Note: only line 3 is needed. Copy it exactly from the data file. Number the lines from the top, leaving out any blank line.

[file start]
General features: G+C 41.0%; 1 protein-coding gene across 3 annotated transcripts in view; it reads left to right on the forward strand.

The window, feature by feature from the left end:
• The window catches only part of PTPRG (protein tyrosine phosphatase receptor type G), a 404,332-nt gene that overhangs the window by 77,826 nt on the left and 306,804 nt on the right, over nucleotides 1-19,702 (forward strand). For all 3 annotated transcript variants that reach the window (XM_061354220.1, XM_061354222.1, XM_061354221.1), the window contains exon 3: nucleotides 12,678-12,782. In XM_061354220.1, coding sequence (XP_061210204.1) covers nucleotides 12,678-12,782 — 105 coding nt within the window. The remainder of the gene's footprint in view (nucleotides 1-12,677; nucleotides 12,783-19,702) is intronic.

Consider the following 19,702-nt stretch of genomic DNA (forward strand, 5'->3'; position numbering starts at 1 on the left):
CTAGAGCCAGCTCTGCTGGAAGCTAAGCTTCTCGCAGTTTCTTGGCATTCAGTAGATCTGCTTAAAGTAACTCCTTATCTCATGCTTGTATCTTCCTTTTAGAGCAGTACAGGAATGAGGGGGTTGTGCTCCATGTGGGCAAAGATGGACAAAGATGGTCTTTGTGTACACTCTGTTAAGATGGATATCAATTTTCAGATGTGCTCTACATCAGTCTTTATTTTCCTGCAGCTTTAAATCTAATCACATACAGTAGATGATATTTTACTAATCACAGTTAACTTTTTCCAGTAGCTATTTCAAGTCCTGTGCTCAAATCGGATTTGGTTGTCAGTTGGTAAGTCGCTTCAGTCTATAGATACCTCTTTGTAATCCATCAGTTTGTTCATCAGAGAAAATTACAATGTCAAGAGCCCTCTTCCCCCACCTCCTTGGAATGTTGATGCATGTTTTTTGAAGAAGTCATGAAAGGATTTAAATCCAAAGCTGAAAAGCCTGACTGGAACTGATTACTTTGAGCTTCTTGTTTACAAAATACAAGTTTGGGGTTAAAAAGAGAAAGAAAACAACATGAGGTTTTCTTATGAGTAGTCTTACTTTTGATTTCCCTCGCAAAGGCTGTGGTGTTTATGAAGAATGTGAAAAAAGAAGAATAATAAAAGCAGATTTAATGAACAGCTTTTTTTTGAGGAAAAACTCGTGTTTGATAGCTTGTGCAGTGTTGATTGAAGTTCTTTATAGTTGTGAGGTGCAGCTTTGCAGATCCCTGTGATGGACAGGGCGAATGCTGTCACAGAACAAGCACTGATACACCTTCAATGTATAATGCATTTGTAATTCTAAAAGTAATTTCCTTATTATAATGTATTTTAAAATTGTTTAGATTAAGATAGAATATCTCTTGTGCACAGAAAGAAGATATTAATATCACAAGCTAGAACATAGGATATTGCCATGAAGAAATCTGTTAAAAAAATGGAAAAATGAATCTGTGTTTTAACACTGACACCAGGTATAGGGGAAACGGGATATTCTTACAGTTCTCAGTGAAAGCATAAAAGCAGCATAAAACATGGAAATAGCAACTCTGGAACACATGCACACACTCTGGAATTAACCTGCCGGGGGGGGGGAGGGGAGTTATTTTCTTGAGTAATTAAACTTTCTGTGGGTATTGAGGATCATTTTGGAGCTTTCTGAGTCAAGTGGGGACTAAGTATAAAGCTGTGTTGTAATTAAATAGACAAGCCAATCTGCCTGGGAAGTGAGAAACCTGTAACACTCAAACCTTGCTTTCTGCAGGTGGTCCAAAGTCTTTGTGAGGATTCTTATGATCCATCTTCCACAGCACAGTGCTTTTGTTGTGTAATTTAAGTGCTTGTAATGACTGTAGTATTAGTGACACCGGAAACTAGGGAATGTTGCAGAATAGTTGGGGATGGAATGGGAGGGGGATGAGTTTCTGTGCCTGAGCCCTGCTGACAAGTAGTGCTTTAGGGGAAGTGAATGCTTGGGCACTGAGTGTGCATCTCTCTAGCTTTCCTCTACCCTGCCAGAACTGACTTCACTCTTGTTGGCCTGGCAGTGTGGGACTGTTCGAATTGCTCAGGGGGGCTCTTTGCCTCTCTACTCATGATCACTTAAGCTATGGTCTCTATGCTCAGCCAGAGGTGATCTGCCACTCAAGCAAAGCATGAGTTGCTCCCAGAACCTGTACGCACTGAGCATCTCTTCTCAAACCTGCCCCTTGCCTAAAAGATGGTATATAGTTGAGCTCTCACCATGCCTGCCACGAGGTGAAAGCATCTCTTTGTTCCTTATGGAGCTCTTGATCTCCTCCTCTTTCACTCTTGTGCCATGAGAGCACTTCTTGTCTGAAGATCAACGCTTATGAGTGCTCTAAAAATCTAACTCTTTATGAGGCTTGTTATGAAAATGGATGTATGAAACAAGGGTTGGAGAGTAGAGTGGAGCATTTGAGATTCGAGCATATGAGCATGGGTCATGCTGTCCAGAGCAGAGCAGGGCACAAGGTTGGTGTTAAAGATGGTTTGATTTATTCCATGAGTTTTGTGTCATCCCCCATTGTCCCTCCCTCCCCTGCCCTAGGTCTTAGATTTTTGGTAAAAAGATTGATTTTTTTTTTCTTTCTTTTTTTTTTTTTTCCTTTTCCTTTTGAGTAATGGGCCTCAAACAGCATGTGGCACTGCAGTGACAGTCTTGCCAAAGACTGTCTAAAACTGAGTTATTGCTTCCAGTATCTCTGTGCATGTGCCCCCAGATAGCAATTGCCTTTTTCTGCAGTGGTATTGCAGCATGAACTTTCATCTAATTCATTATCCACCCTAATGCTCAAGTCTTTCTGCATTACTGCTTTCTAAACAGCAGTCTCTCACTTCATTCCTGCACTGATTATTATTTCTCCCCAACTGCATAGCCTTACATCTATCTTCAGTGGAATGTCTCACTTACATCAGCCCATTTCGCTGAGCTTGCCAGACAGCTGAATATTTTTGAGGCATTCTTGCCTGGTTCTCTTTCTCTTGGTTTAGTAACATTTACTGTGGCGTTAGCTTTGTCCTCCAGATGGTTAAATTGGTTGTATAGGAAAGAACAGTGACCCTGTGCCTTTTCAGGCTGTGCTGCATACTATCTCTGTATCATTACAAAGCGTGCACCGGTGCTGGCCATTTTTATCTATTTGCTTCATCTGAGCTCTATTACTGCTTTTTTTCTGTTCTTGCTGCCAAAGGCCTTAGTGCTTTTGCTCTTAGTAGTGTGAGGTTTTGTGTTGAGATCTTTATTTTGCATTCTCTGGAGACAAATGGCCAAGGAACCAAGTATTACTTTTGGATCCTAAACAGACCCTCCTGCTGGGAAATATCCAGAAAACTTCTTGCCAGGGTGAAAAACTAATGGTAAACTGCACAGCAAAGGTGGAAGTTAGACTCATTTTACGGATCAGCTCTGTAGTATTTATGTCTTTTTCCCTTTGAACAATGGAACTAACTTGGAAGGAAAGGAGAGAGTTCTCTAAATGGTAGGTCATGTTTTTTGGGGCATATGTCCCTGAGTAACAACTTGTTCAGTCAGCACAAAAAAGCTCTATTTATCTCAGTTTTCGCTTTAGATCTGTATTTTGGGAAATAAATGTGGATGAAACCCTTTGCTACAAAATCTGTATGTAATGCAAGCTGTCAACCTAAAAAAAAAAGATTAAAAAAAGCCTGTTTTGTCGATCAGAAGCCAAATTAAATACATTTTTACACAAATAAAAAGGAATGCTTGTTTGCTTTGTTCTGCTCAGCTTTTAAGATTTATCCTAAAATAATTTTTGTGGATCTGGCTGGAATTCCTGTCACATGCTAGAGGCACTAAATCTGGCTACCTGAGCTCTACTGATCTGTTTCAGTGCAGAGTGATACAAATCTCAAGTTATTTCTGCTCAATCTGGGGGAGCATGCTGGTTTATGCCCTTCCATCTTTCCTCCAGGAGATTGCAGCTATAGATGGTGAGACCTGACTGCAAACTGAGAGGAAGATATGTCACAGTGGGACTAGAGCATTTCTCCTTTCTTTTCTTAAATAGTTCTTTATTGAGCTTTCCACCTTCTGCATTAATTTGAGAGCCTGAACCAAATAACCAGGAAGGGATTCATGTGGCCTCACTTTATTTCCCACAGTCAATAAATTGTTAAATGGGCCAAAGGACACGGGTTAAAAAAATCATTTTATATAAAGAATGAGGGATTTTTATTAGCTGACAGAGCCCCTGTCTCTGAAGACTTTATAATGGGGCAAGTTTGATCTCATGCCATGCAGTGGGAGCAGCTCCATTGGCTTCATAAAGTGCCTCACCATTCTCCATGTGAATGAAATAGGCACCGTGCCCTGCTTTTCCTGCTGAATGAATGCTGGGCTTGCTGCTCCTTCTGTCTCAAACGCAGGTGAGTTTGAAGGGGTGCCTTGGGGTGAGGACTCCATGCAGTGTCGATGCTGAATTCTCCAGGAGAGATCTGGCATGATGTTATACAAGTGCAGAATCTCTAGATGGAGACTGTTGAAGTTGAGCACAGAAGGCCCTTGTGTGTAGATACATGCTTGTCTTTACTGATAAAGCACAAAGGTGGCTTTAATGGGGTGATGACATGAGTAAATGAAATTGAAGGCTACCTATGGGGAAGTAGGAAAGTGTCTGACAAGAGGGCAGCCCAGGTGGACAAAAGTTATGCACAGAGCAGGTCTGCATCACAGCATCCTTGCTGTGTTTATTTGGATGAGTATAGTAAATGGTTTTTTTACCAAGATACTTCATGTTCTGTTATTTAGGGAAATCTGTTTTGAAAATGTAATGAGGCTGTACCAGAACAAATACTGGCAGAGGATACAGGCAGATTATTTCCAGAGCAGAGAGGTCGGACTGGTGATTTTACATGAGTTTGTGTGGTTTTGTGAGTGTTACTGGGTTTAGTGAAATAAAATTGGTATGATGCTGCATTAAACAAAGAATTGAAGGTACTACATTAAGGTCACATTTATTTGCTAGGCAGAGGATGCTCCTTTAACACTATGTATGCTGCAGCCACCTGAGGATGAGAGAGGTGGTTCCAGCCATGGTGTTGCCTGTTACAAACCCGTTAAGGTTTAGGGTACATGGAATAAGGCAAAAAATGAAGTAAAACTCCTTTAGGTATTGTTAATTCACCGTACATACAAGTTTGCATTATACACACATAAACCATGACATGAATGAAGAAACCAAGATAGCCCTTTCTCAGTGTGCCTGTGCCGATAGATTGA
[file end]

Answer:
• The window catches only part of PTPRG (protein tyrosine phosphatase receptor type G), a 404,332-nt gene that overhangs the window by 77,826 nt on the left and 306,804 nt on the right, over nucleotides 1-19,702 (forward strand). For all 3 annotated transcript variants that reach the window (XM_061354220.1, XM_061354222.1, XM_061354221.1), the window contains exon 3: nucleotides 12,678-12,782. In XM_061354220.1, coding sequence (XP_061210204.1) covers nucleotides 12,678-12,782 — 105 coding nt within the window. The remainder of the gene's footprint in view (nucleotides 1-12,677; nucleotides 12,783-19,702) is intronic.